I don’t think the assurances I’ve received today will be satisfying to the American people. I think they can still realize that Donald Trump can launch nuclear codes just as easily as he can use his Twitter account, without the checks and balances of the United States Congress.
That’s what Bob Corker said earlier this week following a congressional hearing on the President’s authority to order a nuclear strike.
Although Corker contends the question of whether it makes sense for one person to be able to order the use of nuclear weapons “shouldn’t be taken as something that is specific to anyone”, the timing is not a coincidence.
We previewed this hearing when Corker first announced it last week and in the process, we documented the recent history between the Tennessee Senator and the President.
This started back in August in the wake of the Charlottesville debacle when Corker told reporters in Chattanooga that Trump has “not yet been able to demonstrate the stability nor some of the competence that he needs to demonstrate in order to be successful.”
Fast forward six weeks (give or take) and Bob opined that Rex Tillerson, Gen. Mattis, and John Kelly are the only three people separating America from “chaos” – and by “chaos” he meant the President.
Well, that prompted a series of angry and increasingly ridiculous tweets from Trump, who called Corker, among other things, a gutless beggar and a man who “couldn’t get elected dog catcher.”
For his part, Corker suggested that the White House has become an “adult day care center” and told the New York Times that Trump might end up accidentally starting “World War III.”
And that’s hardly the whole story. For those in need of some Saturday comic relief, you can read the full background in the post linked above, but suffice to say this dispute is far from settled and this week’s hearing on the President’s authority to use nuclear weapons probably didn’t help. Here’s a clip of Sen. Chris Murphy’s comments:
As USA Today recounts, there was some push back in limiting the President’s capacity to call for a nuclear strike. To wit:
A retired Air Force general urged the Senate on Tuesday to proceed with caution when looking for ways to limit the president’s authority to launch a nuclear attack.
“Conflicting signals can result in loss of confidence, confusion or paralysis in the operating forces at a critical moment,” said Robert Kehler, former commander of the United States Strategic Command.
Two other witnesses also warned that any attempts to restrict the president’s power to order nuclear strikes could have unintended consequences.
“I’m not sure that’s a wise choice,” said Brian McKeon, a former top policy official in the Defense Department.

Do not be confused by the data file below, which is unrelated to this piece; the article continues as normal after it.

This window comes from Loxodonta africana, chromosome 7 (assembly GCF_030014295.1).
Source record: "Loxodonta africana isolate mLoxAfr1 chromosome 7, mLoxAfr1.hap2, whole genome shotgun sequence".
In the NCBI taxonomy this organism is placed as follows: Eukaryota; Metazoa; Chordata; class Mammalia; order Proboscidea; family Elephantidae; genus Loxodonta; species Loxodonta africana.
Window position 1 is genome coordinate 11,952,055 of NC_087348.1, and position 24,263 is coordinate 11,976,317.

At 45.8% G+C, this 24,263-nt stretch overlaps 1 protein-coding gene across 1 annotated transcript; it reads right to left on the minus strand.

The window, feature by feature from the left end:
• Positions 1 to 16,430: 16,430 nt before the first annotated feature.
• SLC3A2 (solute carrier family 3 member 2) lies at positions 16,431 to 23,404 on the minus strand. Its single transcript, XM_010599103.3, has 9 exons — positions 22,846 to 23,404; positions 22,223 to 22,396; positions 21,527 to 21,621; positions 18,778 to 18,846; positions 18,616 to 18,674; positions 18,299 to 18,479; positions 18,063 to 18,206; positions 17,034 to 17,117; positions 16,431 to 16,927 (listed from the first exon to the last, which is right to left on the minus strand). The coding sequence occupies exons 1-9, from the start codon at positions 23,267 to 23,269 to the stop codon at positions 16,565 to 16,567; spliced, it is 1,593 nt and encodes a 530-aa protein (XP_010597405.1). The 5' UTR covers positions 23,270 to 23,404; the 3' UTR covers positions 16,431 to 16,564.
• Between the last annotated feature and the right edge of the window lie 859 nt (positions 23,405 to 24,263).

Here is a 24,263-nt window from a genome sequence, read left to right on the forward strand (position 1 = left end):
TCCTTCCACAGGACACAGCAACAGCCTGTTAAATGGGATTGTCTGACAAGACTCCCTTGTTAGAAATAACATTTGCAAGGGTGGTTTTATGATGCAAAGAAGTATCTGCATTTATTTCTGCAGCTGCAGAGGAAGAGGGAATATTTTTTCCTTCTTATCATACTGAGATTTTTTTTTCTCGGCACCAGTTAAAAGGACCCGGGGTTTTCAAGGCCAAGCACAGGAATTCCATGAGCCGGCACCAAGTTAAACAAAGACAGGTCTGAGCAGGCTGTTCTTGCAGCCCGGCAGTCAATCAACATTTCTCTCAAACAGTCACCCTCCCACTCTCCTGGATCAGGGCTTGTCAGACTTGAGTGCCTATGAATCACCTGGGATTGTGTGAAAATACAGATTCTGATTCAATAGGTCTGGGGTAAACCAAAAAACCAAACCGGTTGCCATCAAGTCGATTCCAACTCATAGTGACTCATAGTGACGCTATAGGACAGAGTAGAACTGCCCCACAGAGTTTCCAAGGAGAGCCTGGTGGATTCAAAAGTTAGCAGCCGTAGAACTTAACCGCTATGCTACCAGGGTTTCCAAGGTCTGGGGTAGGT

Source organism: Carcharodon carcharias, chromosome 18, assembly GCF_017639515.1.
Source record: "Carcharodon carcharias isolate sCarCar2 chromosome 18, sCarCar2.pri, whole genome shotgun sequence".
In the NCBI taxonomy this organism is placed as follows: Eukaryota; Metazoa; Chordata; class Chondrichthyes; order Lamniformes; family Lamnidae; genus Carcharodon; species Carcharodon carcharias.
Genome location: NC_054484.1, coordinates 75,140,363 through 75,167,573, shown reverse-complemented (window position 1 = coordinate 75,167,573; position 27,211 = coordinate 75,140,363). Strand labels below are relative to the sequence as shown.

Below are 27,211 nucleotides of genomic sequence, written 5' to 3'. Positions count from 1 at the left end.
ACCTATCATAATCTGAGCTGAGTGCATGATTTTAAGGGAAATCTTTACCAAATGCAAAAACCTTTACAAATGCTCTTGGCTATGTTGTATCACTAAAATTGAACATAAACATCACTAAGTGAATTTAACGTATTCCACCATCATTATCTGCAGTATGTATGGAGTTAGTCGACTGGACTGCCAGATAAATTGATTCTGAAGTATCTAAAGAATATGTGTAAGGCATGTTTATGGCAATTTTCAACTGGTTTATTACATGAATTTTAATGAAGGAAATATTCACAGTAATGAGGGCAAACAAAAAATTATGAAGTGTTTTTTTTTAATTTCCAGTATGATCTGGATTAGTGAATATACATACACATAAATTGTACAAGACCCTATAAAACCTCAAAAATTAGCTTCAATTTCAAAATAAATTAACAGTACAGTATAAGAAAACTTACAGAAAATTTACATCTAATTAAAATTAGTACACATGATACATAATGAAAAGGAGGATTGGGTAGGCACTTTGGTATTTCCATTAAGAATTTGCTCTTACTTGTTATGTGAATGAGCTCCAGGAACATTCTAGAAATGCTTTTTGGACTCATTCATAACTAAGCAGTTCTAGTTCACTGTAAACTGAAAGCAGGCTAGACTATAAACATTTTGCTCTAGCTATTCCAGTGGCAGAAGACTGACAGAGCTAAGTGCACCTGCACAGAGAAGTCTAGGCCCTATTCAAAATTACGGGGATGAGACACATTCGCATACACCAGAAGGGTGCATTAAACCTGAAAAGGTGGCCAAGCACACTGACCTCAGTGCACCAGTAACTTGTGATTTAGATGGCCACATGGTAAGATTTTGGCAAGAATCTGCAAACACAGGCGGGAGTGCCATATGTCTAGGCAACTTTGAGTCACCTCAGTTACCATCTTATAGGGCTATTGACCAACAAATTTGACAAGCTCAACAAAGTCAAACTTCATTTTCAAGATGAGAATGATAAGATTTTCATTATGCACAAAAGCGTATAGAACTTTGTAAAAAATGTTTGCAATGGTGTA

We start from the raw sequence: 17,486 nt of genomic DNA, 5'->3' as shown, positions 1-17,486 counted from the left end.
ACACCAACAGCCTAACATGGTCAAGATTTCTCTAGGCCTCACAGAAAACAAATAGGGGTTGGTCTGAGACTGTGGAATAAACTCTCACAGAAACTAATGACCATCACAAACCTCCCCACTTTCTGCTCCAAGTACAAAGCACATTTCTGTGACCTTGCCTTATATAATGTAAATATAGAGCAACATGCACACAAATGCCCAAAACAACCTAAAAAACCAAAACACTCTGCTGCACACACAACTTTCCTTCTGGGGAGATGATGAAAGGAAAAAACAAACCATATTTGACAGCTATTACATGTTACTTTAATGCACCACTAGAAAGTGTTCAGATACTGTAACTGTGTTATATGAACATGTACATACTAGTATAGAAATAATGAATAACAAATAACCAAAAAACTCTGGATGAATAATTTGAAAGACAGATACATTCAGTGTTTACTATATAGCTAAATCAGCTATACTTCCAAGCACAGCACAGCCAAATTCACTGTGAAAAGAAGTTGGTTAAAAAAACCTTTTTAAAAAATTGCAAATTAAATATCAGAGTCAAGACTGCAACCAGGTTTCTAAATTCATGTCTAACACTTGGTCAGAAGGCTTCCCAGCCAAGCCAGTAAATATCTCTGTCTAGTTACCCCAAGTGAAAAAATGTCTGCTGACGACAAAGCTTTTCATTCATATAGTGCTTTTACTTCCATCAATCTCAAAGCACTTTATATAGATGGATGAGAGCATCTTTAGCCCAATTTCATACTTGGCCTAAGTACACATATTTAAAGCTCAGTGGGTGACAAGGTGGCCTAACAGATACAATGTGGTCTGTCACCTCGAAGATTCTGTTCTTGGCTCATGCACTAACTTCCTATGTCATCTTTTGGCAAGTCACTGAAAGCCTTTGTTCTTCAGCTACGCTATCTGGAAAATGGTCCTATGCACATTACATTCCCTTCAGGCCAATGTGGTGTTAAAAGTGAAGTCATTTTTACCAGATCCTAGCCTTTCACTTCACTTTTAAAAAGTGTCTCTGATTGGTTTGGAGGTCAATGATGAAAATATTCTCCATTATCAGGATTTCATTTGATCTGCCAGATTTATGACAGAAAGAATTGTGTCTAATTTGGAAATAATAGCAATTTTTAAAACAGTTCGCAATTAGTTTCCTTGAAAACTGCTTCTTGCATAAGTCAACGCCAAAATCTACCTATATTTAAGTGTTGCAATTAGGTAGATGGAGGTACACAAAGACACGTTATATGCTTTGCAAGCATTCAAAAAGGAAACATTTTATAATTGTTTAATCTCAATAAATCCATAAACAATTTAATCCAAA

“I would be very wary of legislative fixes,” added Peter Feaver, a Duke University professor of political science and public policy.
But those weren’t the most interesting quotes. Kehler also reminded everyone that “the military does not blindly follow orders [and] that is true of nuclear orders as well.”
Basically, the military could simply tell Trump no, if they decided what he was doing was illegal, crazy, or both.
That point was driven home on Saturday in Halifax by Air Force General John Hyten, commander of the U.S. Strategic Command.
“I think some people think we’re stupid,” Hyten said when asked about Kehler’s comments to the Senate. “We’re not stupid people,” he continued. “We think about these things a lot.”
Well thanks, John. That is indeed comforting. Hyten would go to detail just what would happen in the event Trump ordered an illegal nuclear strike:
And if it’s illegal, guess what’s going to happen? I‘m going to say, ‘Mr. President, that’s illegal.’ And guess what he’s going to do? He’s going to say, ‘What would be legal?’ And we’ll come up with options, of a mix of capabilities to respond to whatever the situation is, and that’s the way it works. It’s not that complicated.
Forgive me, but I’m not entirely sure that’s what Trump would say in the event he ordered a nuclear strike and the military told him no. “No” isn’t something this President likes to hear, and while John is understandably attempting to calm everyone down, it’s pretty obvious that the top U.S. nuclear commander understands the danger inherent in giving Trump the launch codes, otherwise he wouldn’t even be having this conversation in the first place, let alone in public, in front of an audience.